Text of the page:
Louisiana delays execution after challenge to lethal drug combo

Mon Feb 3, 2014 10:33pm EST

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Feb 3 (Reuters) - Louisiana was ordered on Monday to delay for 90 days the execution of a convicted killer that had been planned with a mix of the same two drugs that left a condemned Ohio inmate gasping and convulsing as he was put to death.

Christopher Sepulvado had been scheduled to die on Wednesday at a Louisiana prison using a combination of the sedative midazolam and pain killer hydromorphone if the regularly listed drug pentobarbital was unavailable.

U.S. District Court Judge James Brady ordered the execution delayed at least until May 4 and set a trial to begin April 7 on a defense challenge to the constitutionality of the state's execution methods.

"The stay will allow additional time for review and responses to outstanding issues related to the execution," Louisiana's corrections department said in a statement.

Lawyers for Sepulvado had argued they could not prepare an adequate appeal if Louisiana did not disclose what drugs it planned to use for the execution or determine whether he would face pain and suffering in violation of the U.S. Constitution's protection against cruel and unusual punishment.

Sepulvado was convicted in 1993 of killing his 6-year-old stepson and sentenced to death.

Louisiana and other states have been increasingly forced to look for alternate sources of execution drugs as pharmaceutical companies raise objections to their products being used for capital punishment.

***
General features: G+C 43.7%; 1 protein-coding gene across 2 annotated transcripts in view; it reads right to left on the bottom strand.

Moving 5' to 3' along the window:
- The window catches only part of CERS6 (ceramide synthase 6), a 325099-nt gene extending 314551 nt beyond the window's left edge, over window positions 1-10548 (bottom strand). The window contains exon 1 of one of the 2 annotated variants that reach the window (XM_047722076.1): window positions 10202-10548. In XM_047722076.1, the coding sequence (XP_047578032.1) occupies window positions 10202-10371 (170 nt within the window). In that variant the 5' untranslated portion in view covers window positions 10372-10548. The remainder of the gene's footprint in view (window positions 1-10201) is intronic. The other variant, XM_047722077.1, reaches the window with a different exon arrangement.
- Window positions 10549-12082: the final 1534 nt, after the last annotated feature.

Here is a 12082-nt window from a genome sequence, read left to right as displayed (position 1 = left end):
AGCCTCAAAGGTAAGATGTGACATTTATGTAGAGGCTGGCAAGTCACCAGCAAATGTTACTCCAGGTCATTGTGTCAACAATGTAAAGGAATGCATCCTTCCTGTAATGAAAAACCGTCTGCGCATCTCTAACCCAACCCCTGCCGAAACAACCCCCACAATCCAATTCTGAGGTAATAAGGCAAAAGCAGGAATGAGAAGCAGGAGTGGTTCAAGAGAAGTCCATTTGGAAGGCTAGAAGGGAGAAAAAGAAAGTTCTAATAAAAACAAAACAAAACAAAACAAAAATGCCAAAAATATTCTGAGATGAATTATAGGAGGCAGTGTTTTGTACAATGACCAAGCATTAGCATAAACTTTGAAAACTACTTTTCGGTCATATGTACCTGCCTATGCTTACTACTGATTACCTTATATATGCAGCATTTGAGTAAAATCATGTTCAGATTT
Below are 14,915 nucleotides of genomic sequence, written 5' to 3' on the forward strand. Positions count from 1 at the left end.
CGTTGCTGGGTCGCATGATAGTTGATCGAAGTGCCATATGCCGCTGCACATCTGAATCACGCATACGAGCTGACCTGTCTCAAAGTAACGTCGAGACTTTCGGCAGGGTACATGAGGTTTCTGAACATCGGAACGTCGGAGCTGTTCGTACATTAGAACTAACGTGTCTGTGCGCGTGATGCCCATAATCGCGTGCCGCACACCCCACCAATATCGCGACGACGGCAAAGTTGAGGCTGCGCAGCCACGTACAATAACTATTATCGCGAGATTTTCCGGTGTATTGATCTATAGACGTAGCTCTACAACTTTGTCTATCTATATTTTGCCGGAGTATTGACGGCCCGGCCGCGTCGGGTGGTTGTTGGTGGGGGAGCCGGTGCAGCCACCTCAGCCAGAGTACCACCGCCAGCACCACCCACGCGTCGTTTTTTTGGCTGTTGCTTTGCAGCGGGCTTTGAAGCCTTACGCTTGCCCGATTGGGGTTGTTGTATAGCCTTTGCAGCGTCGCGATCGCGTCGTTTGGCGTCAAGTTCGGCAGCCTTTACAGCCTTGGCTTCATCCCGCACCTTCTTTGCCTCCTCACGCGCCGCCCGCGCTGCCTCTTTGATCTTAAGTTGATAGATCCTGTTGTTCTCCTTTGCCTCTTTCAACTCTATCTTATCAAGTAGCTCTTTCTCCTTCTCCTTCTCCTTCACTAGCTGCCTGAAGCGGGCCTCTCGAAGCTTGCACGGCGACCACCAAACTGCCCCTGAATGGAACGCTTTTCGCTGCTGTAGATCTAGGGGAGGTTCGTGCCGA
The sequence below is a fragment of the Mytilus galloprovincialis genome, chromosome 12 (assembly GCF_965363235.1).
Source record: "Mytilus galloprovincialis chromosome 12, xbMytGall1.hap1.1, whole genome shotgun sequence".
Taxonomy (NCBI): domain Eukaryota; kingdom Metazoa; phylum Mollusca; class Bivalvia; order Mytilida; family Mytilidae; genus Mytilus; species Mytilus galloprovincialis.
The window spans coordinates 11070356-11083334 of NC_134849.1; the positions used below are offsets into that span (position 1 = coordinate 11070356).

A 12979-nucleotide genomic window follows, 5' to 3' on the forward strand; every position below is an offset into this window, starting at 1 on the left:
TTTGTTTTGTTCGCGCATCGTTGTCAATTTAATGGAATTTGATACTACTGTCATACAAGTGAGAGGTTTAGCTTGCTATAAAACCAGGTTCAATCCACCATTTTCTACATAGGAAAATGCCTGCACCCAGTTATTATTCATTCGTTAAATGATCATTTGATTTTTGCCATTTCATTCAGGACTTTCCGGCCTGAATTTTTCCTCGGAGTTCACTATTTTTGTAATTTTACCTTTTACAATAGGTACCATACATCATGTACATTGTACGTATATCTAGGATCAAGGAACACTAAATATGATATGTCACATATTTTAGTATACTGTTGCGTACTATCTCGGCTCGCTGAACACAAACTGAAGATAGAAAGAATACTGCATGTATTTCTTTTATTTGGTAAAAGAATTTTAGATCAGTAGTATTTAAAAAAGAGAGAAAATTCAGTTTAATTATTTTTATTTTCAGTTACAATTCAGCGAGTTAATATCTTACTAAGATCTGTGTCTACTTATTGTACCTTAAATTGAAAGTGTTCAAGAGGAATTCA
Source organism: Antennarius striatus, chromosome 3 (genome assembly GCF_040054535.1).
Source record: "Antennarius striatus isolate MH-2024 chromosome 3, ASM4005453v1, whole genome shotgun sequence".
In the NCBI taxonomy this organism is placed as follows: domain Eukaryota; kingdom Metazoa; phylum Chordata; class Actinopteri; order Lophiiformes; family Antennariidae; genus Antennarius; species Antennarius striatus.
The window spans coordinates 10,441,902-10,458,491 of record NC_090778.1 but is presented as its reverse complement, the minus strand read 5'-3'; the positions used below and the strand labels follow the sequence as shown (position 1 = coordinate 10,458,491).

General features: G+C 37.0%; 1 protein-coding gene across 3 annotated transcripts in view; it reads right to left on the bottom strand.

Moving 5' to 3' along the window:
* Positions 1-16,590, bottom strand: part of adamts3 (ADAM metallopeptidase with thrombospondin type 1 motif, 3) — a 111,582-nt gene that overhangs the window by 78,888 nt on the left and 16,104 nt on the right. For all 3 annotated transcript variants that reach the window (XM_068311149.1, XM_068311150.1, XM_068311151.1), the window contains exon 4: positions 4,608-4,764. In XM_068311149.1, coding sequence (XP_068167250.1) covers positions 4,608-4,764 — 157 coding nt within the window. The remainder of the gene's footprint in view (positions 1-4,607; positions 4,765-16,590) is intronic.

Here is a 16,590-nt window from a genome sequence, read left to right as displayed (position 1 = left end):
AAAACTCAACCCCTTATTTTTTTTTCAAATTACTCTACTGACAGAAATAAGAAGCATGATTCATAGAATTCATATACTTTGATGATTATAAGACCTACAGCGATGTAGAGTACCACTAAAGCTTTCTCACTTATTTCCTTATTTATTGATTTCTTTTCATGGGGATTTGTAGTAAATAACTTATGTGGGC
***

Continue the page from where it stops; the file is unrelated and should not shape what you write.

Some states have turned to compounding pharmacies, which produce small amounts of drugs by prescription and are not regulated by the U.S. Food and Drug Administration, prompting defense attorneys to question the quality of the drugs and whether they could cause undue pain during an execution.

Ohio turned to a combination of midazolam and hydromorphone never before used in an execution in the United States to put Dennis McGuire to death in January. Media witnesses said at the time he appeared to struggle for breath during the execution. (Reporting by David Bailey in Minneapolis; Editing by Cynthia Johnston and Lisa Shumaker)

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Comments (1)
He murdered his 6 yr old stepson!

“After an argument with the child over getting ready for church that Sunday morning, March 8, investigators say Sepulvado struck Mercer numerous times over the head with the handle of a screwdriver leaving him unconscious. They say he then lowered the boy into a tub filled with scalding water.

Rives recalled early in the investigation when he measured the temperature of a tub of hot water in Sepulvado’s house.

“I immediately looked at the water heater as to what the thermostat was on the water heater, said Rives.

“If I remember correctly it was 210 degrees.”

Evidence showed Sepulvado made up his story. Mercer’s autopsy showed severe burns on the boy’s back and not his hands and toes, which is consistent with Sepulvado pushing the child down into the water, according to Evans.

It was a horrifying end to a young life.”

Did the little boy endure pain and suffering?

Feb 04, 2014 8:45am EST  --  Report as abuse
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